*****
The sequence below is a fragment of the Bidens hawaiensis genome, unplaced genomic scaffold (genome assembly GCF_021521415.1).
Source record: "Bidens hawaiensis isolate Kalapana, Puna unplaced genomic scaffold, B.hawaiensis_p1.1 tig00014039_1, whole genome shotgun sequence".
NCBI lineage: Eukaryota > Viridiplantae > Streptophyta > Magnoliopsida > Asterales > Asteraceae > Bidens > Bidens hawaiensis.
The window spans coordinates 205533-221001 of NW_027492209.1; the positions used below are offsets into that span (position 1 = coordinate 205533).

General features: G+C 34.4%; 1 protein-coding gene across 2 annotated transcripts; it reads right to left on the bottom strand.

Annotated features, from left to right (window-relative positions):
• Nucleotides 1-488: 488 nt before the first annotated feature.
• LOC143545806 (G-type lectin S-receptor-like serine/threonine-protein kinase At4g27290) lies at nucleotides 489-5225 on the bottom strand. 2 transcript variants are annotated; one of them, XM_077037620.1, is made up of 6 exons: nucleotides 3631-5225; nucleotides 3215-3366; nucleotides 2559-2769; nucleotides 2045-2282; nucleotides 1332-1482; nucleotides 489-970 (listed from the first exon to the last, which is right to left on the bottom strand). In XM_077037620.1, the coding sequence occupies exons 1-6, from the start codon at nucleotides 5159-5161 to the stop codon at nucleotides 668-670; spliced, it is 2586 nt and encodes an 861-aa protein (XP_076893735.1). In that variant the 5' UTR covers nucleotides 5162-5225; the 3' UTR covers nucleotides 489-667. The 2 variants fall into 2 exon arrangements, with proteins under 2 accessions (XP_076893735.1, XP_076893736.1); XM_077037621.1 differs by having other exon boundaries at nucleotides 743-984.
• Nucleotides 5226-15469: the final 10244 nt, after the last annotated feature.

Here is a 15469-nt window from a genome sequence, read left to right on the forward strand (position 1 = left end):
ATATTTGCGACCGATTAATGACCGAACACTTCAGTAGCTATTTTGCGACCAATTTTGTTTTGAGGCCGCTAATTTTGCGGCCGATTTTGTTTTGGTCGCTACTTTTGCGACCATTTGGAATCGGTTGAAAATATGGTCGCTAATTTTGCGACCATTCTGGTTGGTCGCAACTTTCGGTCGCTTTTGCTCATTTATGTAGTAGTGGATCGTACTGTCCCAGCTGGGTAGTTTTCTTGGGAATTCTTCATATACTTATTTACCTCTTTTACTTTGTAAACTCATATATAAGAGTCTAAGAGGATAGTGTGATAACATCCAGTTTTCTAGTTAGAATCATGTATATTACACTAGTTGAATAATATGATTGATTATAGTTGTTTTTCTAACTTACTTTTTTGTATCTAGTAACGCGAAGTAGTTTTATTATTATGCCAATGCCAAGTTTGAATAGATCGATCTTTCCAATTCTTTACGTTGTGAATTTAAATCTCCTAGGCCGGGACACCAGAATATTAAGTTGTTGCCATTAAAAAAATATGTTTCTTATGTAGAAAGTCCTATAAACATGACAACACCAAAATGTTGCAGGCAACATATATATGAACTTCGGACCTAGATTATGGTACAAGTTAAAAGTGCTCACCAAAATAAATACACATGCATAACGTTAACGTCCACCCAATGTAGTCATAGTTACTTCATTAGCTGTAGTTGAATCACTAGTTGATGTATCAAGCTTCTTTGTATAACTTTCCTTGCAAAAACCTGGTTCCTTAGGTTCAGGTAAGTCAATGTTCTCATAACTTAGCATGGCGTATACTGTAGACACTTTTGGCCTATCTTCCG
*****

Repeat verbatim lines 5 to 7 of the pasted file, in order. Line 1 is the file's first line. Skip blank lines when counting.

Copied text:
General features: G+C 34.4%; 1 protein-coding gene across 2 annotated transcripts; it reads right to left on the bottom strand.

Annotated features, from left to right (window-relative positions):
• Nucleotides 1-488: 488 nt before the first annotated feature.